Land Crab Migration
experience what National Geographic calls "one of the most incredible events in nature"
You have probably noticed lots of 8 inch high bands of green polycarbonate plastic along paths and rooms at Playa Escondida.
These are “crab barriers” designed to help guide our local land crabs through the maze of our resort without disturbing them.
After millions of years with their essential niche in this ecosystem we try to respect their importance and not inconvenience them during their relentless quest to reach the beach for their mating season.
The month of May is when you are most likely to see this huge migration.
If you are here during one of the days when they march en masse toward the beach you’ll witness an unforgettable spectacle of nature.
The jungle comes alive with thousands of crabs rustling through the leaves and brush on their determined race to the beach to stake out their mating territories.
Most guests find them fascinating but, for those who are uneasy about crustaceans sometimes entering their rooms, you should know they are harmless, and when they enter the houses it is only because they are lost on their way to the beach.
If you hear a loud scratching noise in the night it is probably a crab that has fallen into a wastebasket or sink and is trying to crawl out.
You can sweep them out to help them on their way. They like to eat hand soap and also you should be aware that they have been known to carry away small objects like earrings!
Our crabs, crustaceans of the Gecarcinidae family, burrow to the water table in the hills as far as several miles from the shore during the dry season. When they sense the approach of the rainy season they migrate to the beach where they await conditions for reproduction.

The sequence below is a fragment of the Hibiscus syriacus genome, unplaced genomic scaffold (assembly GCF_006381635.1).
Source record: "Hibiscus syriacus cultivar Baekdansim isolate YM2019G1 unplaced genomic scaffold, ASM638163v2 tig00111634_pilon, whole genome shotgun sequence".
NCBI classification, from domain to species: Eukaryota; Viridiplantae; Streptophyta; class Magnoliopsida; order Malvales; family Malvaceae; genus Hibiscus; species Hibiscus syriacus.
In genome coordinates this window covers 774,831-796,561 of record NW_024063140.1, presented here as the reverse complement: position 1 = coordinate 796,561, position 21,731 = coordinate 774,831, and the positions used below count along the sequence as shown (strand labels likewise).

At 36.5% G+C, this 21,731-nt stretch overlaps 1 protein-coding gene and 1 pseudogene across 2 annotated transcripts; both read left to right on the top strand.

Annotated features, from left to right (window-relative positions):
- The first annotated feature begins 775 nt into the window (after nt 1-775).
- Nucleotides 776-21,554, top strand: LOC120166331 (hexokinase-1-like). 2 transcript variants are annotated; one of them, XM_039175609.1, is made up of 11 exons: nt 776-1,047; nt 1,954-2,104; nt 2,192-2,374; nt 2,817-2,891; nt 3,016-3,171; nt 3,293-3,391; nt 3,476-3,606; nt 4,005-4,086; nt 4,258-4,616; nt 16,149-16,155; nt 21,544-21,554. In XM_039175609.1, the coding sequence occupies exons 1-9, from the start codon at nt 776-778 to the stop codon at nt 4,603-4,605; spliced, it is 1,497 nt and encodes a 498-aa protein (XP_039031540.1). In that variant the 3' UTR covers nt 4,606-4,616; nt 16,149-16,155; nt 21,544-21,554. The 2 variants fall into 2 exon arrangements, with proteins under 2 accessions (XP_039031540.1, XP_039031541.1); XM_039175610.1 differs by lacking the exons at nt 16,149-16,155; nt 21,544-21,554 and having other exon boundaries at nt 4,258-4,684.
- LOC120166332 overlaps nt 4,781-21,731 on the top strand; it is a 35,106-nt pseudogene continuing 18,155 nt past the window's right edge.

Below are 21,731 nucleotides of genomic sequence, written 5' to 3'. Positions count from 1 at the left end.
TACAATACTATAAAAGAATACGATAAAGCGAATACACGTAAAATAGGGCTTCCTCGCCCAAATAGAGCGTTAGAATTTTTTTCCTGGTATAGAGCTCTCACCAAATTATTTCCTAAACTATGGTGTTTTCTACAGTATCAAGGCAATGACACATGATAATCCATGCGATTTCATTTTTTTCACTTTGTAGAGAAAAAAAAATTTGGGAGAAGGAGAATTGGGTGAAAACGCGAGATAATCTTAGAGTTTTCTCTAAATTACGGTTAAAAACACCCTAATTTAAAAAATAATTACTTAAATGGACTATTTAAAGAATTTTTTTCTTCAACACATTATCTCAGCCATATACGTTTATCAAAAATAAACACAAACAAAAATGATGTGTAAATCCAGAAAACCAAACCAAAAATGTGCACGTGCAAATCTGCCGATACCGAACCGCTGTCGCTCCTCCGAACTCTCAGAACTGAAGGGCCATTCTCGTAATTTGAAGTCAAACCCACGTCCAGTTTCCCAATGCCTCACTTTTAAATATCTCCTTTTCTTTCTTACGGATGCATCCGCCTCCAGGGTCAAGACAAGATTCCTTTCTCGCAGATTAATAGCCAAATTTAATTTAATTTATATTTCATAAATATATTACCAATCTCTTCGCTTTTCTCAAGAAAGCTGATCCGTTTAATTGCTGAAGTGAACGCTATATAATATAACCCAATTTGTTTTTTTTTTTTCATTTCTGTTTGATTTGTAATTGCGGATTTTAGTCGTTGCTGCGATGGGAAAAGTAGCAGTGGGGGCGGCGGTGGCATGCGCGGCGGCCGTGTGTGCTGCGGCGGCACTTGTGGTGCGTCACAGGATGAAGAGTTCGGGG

The land crab is in a stage of evolution where they have left the ocean but depend on it for reproduction. They are in constant danger of dehydration when they are away from water, as they still breathe with gills.
In their migration, which at times can be spectacular with millions of crabs marching toward the sea, they blindly climb over whatever is in their path. Instinct guides them to the shore where they burrow into the sand to protect themselves from sun and ocean.
Although they die if swept into the ocean, they must shed their larvae into the salt water to reproduce.
This is usually done at time of the full moon when the female inches her way to the edge of the surf then vigorously shakes her body to throw off the tiny eggs which immediately begin to hatch.
About two weeks later the baby crabs emerge from the ocean and start their march toward the hills while the adults remain for several breeding cycles until the end of the rainy season.
There is a tremendous mortality rate for both young and old crabs as they are in the food chain for many fish, birds and land animals and many are lost as road kill. We try to protect them from human caused mortality.